A deeper analysis, however, did reveal some interesting judgments and now give us something to work with going forward at a time when a new administration has just issued its own new National Security Strategy.

First, there was an almost wholesale rejection of the two semi-official doctrines of the preceding eight years, a statement of sorts on doctrines that were ideologically driven and closed in their development. Second, there was a heady support for state building as perhaps the key to global stability in the coming age, effectively doctrines that urged squeezing out ungoverned territory and strengthening the Westphalian system.

 

-- Bush Doctrines I & II 1.5% (Pre-eminence/Preemption, Global Freedom)
-- Anti-Doctrine 4.5% (Murdoch)
-- American Primacy/Focus 12% (Peters, Mandelbaum, Lieber, Hart)
-- Neo-Containment 17% (Meade, Fallows, Shapiro, Kilcullen)
-- New Global Architecture 29% (Haass, Princeton Project, Khanna, Lieven/Hulsman)
-- State Building 36% (Barnett, Ignatieff, Fukuyama, Zakaria)

 


 

Thirdly, a majority of the participants believed a new doctrine would need to be embraced by the U.S. President but have significant international support and buy-in to be effective.

Significantly, the majority of participants believed the world does need a doctrine to replace containment, something we also strongly believe.

In the coming months we will highlight some of the results of the project, bring it up to date with new candidates and trends, and seek to continue the debate where we left off in early 2008. If, over time we decide the world is simply too complex to afford a single galvanizing doctrine, we may concede defeat. But let it be because of that complexity, not political divisiveness, or worse yet intellectual slothfulness.

Both of us spent our formative years growing up under the shadow of the Cold War, and perhaps this influences our faith in the ability of smart people to comprehend a complex threat environment and respond to it with innovative frames of comprehension that inform both policy and operations. Keith has served the national cause both in and out of uniform and made a specialty of understanding failed or failing states. Sebastian grew up in Europe, the son of refugees from a Communist dictatorship, then served in the government of a transition state attempting to re-establish rule of law and its place in the community of Western nations.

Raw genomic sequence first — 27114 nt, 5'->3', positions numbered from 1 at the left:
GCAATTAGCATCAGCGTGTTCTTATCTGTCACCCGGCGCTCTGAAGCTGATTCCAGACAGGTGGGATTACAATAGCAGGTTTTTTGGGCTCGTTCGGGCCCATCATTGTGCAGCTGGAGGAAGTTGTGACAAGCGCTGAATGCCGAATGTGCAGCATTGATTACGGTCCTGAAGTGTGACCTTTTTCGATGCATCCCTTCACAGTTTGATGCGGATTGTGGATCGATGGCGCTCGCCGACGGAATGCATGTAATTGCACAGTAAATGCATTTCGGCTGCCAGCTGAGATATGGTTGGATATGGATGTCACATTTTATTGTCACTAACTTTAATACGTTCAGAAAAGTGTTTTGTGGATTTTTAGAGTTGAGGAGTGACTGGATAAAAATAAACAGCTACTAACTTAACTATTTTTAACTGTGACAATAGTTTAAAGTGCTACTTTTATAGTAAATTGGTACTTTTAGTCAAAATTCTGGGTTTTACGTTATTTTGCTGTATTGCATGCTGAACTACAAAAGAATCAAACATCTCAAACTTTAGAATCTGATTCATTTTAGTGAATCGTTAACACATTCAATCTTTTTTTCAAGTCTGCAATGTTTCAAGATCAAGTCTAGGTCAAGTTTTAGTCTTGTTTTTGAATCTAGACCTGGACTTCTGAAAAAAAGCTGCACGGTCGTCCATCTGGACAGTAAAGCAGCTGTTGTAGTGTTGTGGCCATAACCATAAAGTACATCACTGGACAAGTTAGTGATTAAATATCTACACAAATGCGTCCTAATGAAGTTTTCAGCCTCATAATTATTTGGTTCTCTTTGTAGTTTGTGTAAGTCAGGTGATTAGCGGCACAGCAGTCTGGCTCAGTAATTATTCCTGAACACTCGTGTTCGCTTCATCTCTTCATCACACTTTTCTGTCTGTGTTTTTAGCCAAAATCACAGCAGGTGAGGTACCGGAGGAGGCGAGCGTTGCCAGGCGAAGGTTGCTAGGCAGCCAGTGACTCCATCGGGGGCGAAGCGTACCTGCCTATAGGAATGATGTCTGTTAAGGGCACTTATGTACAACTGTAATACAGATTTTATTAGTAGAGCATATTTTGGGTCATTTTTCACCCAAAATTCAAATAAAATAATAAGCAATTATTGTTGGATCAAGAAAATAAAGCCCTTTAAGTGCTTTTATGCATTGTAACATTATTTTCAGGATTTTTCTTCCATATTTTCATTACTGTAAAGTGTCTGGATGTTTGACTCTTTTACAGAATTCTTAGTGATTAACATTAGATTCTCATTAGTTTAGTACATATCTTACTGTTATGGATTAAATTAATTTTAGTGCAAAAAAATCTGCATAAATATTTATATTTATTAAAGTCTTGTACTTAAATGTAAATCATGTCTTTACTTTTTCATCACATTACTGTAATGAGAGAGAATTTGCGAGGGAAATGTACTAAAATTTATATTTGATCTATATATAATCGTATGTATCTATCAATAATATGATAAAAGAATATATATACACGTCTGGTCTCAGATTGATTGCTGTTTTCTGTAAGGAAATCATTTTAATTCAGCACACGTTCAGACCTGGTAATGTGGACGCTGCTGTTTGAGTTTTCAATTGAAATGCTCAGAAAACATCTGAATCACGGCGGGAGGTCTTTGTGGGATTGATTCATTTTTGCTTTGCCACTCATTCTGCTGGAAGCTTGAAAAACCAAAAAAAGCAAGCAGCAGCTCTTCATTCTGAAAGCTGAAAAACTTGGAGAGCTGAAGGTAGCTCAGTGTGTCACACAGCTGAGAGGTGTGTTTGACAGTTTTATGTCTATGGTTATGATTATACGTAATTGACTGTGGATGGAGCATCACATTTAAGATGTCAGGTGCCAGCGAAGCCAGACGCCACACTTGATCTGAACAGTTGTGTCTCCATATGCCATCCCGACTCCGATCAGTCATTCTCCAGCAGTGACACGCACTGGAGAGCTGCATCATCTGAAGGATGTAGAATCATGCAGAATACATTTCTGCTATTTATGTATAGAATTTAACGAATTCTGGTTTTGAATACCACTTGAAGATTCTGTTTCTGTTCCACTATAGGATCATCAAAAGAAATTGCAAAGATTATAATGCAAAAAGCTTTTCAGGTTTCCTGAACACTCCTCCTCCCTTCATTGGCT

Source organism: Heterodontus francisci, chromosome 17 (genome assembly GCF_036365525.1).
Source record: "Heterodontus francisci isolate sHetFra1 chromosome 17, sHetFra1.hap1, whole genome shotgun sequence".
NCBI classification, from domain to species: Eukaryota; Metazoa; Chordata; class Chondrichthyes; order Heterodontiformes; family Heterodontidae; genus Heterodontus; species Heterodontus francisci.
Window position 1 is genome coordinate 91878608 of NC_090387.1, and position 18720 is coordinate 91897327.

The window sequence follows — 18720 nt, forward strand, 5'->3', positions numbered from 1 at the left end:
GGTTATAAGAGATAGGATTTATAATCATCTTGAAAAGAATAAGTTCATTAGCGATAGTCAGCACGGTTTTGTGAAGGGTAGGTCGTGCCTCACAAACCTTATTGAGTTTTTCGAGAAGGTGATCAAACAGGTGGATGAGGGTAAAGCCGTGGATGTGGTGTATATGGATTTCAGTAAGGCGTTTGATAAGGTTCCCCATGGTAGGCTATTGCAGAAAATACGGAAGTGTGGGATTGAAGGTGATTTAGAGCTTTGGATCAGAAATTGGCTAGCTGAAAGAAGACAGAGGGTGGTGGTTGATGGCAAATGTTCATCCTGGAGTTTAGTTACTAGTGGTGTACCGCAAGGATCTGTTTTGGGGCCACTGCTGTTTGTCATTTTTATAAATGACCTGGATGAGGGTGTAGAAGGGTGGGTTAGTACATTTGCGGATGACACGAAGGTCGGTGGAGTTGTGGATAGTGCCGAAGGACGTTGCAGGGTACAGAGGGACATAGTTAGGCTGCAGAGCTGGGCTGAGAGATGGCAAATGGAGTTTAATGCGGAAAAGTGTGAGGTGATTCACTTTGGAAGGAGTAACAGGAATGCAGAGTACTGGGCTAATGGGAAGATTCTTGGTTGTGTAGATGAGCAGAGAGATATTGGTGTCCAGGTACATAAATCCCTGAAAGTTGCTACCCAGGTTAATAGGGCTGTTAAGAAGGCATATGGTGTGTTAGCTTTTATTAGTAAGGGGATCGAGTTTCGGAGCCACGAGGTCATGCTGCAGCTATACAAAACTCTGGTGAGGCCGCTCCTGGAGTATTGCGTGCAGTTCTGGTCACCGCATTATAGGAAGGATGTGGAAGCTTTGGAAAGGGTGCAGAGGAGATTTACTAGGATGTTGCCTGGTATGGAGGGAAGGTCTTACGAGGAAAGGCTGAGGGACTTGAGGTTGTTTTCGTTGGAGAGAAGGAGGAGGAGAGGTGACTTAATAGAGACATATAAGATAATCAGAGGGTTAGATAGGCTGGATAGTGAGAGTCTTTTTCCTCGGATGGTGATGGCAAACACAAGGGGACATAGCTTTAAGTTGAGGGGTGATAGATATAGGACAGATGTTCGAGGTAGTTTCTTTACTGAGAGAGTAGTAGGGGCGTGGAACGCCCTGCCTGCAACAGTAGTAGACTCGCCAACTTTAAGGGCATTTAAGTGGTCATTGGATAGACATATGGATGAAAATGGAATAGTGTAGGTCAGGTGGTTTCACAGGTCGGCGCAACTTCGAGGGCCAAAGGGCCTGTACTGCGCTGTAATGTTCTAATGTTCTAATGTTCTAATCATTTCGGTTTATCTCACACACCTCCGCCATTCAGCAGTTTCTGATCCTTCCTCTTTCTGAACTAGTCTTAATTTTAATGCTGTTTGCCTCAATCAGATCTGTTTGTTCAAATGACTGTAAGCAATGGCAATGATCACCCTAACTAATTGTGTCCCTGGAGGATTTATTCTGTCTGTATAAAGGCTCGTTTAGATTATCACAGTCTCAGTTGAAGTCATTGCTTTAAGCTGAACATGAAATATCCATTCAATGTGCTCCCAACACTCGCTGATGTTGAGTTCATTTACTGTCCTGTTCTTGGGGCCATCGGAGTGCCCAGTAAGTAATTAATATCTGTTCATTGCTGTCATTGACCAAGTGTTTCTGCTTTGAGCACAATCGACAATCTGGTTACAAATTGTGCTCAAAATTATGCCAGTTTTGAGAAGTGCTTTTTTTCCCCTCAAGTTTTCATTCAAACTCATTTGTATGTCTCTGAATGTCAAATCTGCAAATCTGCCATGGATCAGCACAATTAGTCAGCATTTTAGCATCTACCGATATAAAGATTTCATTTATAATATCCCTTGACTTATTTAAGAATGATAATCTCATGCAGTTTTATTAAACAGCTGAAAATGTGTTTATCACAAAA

Despite the obvious overlap we do not agree on all things. Perhaps not a realist versus idealist divide, this blog will in the future describe at times a pro versus contra arch in its evolution. We are, however, both convinced that while the Westphalian nation-state may not be dead, its monopoly on violence and its unique position as the actor on the international stage has been challenged robustly since the end of the Cold War. How exactly this is happening and what should be done about it in order to secure our people and our way of life, will be the meat of our new blog.

For the time being we will continue the search for Mr. X, and invite you to join us.

The views expressed herein do not necessarily reflect the views of any department or agency of the US government.

Keith Mines is the Director of the Narcotics Affairs Section in the U.S. Embassy in Mexico City, where he manages the Merida Initiative, a new partnership between the U.S. and Mexico in counternarcotics and law enforcement. Mr. Mines’ primary areas of interest are post-conflict reconstruction and stabilization and the search for national security doctrine after containment.

Dr. Sebastian Gorka was born in the U.K. to parents who escaped Communism during the Hungarian Revolution of 1956. He is an internationally recognized authority on issues of national security, terrorism and democratization, having worked in government and the private and NGO sectors in Europe and the U.S.